Documentary-makers are used to working outside the system. Now more than ever, many of them contend, the system for funding documentaries is working against them.
As cinema fans line up for Toronto’s Hot Docs festival, and producers descend on the city looking to get funding for their next doc projects, a range of factors is converging to frustrate the documentary industry, argues Lisa Fitzgibbons, executive director of the Documentary Organization of Canada, a group that advocates for filmmakers.
The latest obstacles are obvious: The CBC and the National Film Board of Canada are each absorbing federally imposed 10-per-cent budget cuts, while Telefilm Canada is slashing its funding for theatrical documentaries in half.
Even in the best of times, documentary-making is a labour of love with few financial rewards. Yet Fitzgibbons argues that Canada’s overarching system for funding documentaries – a system that relies on broadcasters to trigger the various levels of funding – is compounding the pain. “Everything is contingent on broadcasters participating,” she says. “And broadcasters are saying, ‘You know what? We’re not interested in this content. Make them look like reality shows.’ ”
Producing a professional-calibre documentary in Canada requires significant funding, particularly for any film hoping to appeal to festivals and international audiences. To help support docs, significant funds have long been allocated to broadcasters through the Canadian Media Fund, a non-profit organization that gets its money from cable and satellite distributors and from the federal government.
Yet the CMF doles out money largely based on audiences numbers. That places the biggest buyers of documentaries at a disadvantage: The CBC, whose audience for documentaries is relatively small; and regional educational networks such as TV Ontario and the Knowledge Network in British Columbia. At the same time, private networks have effectively pulled away from documentaries.
“Most funding in the Canadian system is premised on broadcaster participation, and those broadcasters are opting out,” she says. “It’s a loss of voice. When you lose that voice, you lose that outlook on the world. And I think that’s a net loss for everybody.”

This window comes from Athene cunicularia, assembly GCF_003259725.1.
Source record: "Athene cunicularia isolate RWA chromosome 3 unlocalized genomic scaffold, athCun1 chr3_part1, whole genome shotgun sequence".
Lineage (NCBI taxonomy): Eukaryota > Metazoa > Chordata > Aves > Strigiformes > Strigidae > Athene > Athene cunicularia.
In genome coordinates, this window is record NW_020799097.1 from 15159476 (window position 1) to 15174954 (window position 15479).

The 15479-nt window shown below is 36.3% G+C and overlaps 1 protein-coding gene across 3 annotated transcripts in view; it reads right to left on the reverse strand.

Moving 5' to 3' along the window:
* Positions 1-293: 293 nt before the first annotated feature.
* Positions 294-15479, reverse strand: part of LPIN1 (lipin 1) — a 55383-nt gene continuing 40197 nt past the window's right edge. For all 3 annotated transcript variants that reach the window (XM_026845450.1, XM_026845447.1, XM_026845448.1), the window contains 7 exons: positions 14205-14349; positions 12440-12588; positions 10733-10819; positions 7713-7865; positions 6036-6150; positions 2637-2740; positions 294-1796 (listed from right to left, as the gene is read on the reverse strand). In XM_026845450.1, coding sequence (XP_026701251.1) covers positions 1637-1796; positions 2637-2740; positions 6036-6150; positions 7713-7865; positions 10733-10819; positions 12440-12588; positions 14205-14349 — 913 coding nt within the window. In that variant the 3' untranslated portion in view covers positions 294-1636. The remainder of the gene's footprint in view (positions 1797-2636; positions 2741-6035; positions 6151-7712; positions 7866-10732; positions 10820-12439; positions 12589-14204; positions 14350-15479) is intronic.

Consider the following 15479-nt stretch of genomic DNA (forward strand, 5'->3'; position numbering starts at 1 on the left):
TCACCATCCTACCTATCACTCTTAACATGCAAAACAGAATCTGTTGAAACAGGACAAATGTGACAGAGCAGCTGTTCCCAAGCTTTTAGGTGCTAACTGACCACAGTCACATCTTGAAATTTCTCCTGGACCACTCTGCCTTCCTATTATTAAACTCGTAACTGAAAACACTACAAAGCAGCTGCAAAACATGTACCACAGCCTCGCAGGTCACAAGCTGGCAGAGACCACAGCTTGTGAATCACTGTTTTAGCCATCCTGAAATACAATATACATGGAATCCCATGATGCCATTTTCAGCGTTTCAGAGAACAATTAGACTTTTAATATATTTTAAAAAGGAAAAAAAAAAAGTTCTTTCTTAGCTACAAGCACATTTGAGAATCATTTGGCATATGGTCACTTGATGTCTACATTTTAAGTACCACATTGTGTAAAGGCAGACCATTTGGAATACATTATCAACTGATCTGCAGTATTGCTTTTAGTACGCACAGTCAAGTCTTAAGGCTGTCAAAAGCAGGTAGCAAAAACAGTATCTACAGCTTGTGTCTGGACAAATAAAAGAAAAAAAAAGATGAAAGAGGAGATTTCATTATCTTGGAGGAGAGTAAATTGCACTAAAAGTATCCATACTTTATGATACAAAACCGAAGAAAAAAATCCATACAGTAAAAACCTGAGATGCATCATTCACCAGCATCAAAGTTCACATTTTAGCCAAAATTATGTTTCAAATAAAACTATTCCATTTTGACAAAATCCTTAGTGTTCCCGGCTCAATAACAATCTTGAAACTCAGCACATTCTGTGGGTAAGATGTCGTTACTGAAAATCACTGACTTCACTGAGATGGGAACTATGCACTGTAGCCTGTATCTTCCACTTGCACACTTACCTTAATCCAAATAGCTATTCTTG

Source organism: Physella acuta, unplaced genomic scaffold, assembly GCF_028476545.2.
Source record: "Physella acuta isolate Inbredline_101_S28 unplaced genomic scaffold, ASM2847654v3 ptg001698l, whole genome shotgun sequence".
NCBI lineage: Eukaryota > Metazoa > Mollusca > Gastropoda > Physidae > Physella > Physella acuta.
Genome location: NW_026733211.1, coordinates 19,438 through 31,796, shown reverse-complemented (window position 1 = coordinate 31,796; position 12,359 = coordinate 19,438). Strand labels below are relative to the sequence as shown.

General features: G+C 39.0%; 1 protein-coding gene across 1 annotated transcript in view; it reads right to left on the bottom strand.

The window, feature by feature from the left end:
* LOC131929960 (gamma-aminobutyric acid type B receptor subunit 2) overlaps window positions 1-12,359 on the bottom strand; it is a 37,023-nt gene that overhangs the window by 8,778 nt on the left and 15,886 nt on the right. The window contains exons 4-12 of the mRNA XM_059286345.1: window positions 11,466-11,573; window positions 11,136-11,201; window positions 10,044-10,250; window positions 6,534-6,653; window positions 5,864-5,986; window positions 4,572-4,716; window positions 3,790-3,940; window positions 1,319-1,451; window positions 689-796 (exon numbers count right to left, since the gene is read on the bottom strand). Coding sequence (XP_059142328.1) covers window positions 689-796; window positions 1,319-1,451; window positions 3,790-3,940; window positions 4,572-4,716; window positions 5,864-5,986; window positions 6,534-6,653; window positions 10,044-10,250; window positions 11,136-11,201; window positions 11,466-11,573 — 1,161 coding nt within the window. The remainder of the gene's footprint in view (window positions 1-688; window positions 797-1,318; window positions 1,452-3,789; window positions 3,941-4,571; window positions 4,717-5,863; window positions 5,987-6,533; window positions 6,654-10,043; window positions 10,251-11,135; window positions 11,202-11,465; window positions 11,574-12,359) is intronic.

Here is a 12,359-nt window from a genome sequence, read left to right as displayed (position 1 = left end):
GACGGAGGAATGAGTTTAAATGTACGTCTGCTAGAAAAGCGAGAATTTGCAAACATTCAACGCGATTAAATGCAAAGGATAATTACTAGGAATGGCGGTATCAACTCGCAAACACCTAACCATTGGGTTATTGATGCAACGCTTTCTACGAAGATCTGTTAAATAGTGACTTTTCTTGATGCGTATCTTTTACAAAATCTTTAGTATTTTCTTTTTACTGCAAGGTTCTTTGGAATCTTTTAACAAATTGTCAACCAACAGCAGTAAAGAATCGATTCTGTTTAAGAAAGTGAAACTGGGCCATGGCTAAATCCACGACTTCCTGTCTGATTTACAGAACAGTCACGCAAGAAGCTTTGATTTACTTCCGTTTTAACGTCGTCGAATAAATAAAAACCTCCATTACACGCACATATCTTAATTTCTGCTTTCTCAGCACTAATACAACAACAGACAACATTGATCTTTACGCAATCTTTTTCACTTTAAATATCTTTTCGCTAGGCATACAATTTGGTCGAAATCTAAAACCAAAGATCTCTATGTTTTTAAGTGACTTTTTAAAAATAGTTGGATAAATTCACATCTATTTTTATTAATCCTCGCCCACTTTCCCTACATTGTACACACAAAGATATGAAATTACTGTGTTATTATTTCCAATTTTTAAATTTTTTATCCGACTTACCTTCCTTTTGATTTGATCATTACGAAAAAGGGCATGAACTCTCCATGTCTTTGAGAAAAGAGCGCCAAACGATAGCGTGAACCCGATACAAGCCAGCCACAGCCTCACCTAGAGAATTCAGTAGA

Meanwhile, for those public networks still airing serious, innovative documentaries (CBC runs them on Doc Zone and The Nature of Things), there’s mounting competition for CMF money. While TVO, for instance, says that its CMF funding has been stable, competition from private networks looking to access that money for more populist Canadian-made programming is mounting.
“We and Knowledge [Network]do certainly go in with one hand tied behind our backs when it comes to ratings, because our potential audience is a portion of the total national Canadian audience,” says TVO’s chief executive officer, Lisa De Wilde. “To finance documentaries in Canada is an extremely challenging financial exercise. We’re committed, as a small organization, to being a part of that space. We think that documentaries are very much in our mandate, that it is all about helping people understand the world.” But, she says, “point-of-view documentary films are not ratings grabbers.”
Mark Starowicz, executive director of documentary programming for CBC-TV, notes that docs will remain on the network’s prime-time schedule this fall. There are also no plans to cut the number of documentaries the CBC commissions from outside independent filmmakers. If documentary programming were to be cancelled, Starowicz says, a number of Canadian production companies would go bankrupt overnight.
“There will be no diminution in the number of independent productions. We’re not cutting back,” he says, emphatically. “There will be fewer in-house productions. The gap may be filled by a few more independent productions. It may be filled by some co-productions.”
The new cuts are instead within the CBC’s own documentary-making department. Eighteen jobs are being eliminated from the unit. And the CBC will be moving away from landmark productions – along the lines of Canada: A People’s History, broadcast over the network’s English and French services. In-house documentary-making will be on a smaller, tighter scale.
Regarding the CMF’s dependence on broadcasters to trigger funding, Starowicz agrees that there must be some accountability – because public money is being spent. If a broadcaster doesn’t give the green light, he asked, would funding be contingent instead on a bureaucrat or on the very few theatrical distributors still willing to take a risk on documentaries?
The NFB, among others, is looking outside the broadcaster-based system – and toward getting its docs out on the Web and via apps. “That’s where the audience is,” says Cindy Witten, director-general of the NFB’s English program. “We’re trying to become platform agnostic. You look at a story, and you think about who the audience is and where are we going to find them. What’s the best way to engage them, and what’s the best way to tell the story?” Besides, notes Witten, “broadcasters’ appetite for one-off films is diminishing.”
Fitzgibbons, of the Documentary Organization of Canada, thinks that such changes in approach should to be reflected in funding policies at the Canadian Media Fund. “We understand that for the time being, television remains the driving force,” she says. “But we have many other audiences that are tapping into content through other means, whether it’s iTunes or Netflix.”
What’s more, she notes, “We’ve never seen such audiences as we have in the last few years attending documentary festivals. We’ve seen the proliferation of community-based screenings. People want to engage with deeper content that they’re not getting on TV. That’s the irony.”